After more than five days of being locked out of their online bank, TSB customers can now access their accounts.
But the bank has limited the number of people who can get into their accounts at any one time, because it expects a surge in customers trying to use it.
The bank’s upgrade to its banking systems has been causing chaos for customers since the weekend.
On Tuesday, chief executive Paul Pester said he was “deeply sorry”.
No one would be left out of pocket, he added.
Early on Wednesday morning, he tweeted: “Our mobile banking app and online banking are now up and running. Thank you for your patience and for bearing with us.”
The bank had hoped to restore services on Tuesday afternoon, having taken down its mobile app and online banking “for a few hours” earlier in the day after it received a huge backlash from annoyed customers.
However, delays ensued because of the large volumes of people wanting to use it after the scheduled downtime.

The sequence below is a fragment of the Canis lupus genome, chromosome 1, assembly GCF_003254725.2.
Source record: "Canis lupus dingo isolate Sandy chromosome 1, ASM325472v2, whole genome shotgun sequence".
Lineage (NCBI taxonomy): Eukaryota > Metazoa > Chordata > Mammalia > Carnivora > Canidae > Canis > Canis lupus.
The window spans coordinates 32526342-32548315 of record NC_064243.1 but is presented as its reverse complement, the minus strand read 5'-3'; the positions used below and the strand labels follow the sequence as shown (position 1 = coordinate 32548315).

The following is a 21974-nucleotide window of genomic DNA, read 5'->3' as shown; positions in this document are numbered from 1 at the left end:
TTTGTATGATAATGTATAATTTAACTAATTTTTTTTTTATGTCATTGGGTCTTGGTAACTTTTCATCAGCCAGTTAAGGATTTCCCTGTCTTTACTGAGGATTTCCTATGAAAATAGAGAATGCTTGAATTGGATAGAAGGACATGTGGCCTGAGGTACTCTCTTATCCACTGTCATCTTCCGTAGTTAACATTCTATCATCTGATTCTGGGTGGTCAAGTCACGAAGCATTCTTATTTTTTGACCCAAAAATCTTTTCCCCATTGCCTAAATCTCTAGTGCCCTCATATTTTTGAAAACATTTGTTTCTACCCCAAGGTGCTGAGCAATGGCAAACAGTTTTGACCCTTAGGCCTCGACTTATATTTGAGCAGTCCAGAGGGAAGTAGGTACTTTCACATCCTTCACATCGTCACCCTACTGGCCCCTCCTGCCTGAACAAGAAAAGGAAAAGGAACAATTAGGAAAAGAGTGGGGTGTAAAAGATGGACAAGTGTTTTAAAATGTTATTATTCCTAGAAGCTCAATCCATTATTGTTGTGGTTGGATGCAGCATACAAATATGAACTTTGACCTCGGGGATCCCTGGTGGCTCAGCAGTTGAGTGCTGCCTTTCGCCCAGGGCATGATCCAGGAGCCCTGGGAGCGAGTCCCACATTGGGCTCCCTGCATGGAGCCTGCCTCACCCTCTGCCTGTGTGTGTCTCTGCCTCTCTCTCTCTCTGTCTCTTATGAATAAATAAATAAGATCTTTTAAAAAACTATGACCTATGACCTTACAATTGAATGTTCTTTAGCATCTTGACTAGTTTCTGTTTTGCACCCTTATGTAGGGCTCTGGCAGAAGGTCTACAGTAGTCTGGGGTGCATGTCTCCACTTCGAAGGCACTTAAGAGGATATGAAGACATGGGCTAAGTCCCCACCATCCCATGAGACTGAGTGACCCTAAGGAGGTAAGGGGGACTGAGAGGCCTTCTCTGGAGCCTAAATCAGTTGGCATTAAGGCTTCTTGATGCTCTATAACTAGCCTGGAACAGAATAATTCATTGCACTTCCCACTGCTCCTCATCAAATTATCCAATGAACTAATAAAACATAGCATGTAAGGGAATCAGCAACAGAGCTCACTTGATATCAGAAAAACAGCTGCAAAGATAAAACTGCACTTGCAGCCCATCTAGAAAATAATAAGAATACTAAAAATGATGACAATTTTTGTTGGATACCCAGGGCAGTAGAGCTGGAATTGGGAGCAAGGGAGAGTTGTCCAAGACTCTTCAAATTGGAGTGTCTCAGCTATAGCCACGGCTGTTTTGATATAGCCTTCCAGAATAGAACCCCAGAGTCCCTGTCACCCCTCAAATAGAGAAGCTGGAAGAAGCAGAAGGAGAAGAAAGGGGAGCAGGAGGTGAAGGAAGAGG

TSB warned its users that it was carrying out upgrades at the weekend between 16:00 on Friday and 18:00 on Sunday.
But a number of customers reported problems long after the scheduled restart time, with many worried about being able to pay bills or even get cash to pay for essentials.
On Wednesday morning, some hours after the system had been back up and running for the second time, Martin Skipworth told the BBC: “I actually managed to log in to TSB internet banking this morning, but once in, it is so slow and when you switch pages, it just hangs.
“I have tried again and can’t access anything now, It’s a complete shambles.”
Others took to Twitter to express their anger or worry about charges.
Apart from rage at being unable to get at their money, on Sunday some customers reported being able to see other customers’ details in a suspected data breach that is being looked into by the Information Commissioner’s Office.
Nicky Morgan MP, chair of the Treasury Committee, called for the bank to explain how it intended to compensate the customers who suffered a breach of potentially highly-sensitive personal data.
Meanwhile, the City watchdog said it was “working with the firm to ensure customers are properly communicated with and are not left out of pocket”.
The Financial Conduct Authority added: “”We will be talking to the firm to understand exactly what went wrong and the steps that they are taking to ensure something like this does not happen again.”